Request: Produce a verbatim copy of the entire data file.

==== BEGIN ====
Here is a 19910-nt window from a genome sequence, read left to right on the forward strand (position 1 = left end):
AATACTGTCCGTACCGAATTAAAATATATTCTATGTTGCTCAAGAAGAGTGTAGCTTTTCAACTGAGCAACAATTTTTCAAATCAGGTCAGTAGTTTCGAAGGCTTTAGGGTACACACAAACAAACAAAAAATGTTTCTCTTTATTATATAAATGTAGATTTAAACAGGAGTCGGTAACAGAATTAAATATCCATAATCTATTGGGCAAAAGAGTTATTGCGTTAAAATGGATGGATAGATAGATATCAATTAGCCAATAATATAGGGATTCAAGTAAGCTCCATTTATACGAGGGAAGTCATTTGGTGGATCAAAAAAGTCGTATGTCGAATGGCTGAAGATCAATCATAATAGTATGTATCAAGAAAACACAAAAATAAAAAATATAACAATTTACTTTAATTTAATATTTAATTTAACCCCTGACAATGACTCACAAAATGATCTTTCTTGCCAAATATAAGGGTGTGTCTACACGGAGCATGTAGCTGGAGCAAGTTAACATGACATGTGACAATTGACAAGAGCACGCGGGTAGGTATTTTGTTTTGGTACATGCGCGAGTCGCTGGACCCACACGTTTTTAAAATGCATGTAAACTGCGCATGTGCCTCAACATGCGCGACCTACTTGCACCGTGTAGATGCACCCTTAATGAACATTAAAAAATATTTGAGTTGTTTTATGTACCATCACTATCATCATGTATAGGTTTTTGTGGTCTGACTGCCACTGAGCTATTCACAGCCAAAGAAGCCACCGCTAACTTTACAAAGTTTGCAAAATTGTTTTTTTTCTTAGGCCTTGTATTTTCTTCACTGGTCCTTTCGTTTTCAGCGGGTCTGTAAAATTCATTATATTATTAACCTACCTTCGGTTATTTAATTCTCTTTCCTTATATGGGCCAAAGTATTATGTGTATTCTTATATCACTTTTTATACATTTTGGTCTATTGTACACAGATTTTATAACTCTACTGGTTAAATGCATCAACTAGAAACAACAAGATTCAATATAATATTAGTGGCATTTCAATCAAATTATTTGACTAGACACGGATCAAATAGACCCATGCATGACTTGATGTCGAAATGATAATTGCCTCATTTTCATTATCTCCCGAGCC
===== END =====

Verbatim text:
Here is a 19910-nt window from a genome sequence, read left to right on the forward strand (position 1 = left end):
AATACTGTCCGTACCGAATTAAAATATATTCTATGTTGCTCAAGAAGAGTGTAGCTTTTCAACTGAGCAACAATTTTTCAAATCAGGTCAGTAGTTTCGAAGGCTTTAGGGTACACACAAACAAACAAAAAATGTTTCTCTTTATTATATAAATGTAGATTTAAACAGGAGTCGGTAACAGAATTAAATATCCATAATCTATTGGGCAAAAGAGTTATTGCGTTAAAATGGATGGATAGATAGATATCAATTAGCCAATAATATAGGGATTCAAGTAAGCTCCATTTATACGAGGGAAGTCATTTGGTGGATCAAAAAAGTCGTATGTCGAATGGCTGAAGATCAATCATAATAGTATGTATCAAGAAAACACAAAAATAAAAAATATAACAATTTACTTTAATTTAATATTTAATTTAACCCCTGACAATGACTCACAAAATGATCTTTCTTGCCAAATATAAGGGTGTGTCTACACGGAGCATGTAGCTGGAGCAAGTTAACATGACATGTGACAATTGACAAGAGCACGCGGGTAGGTATTTTGTTTTGGTACATGCGCGAGTCGCTGGACCCACACGTTTTTAAAATGCATGTAAACTGCGCATGTGCCTCAACATGCGCGACCTACTTGCACCGTGTAGATGCACCCTTAATGAACATTAAAAAATATTTGAGTTGTTTTATGTACCATCACTATCATCATGTATAGGTTTTTGTGGTCTGACTGCCACTGAGCTATTCACAGCCAAAGAAGCCACCGCTAACTTTACAAAGTTTGCAAAATTGTTTTTTTTCTTAGGCCTTGTATTTTCTTCACTGGTCCTTTCGTTTTCAGCGGGTCTGTAAAATTCATTATATTATTAACCTACCTTCGGTTATTTAATTCTCTTTCCTTATATGGGCCAAAGTATTATGTGTATTCTTATATCACTTTTTATACATTTTGGTCTATTGTACACAGATTTTATAACTCTACTGGTTAAATGCATCAACTAGAAACAACAAGATTCAATATAATATTAGTGGCATTTCAATCAAATTATTTGACTAGACACGGATCAAATAGACCCATGCATGACTTGATGTCGAAATGATAATTGCCTCATTTTCATTATCTCCCGAGCC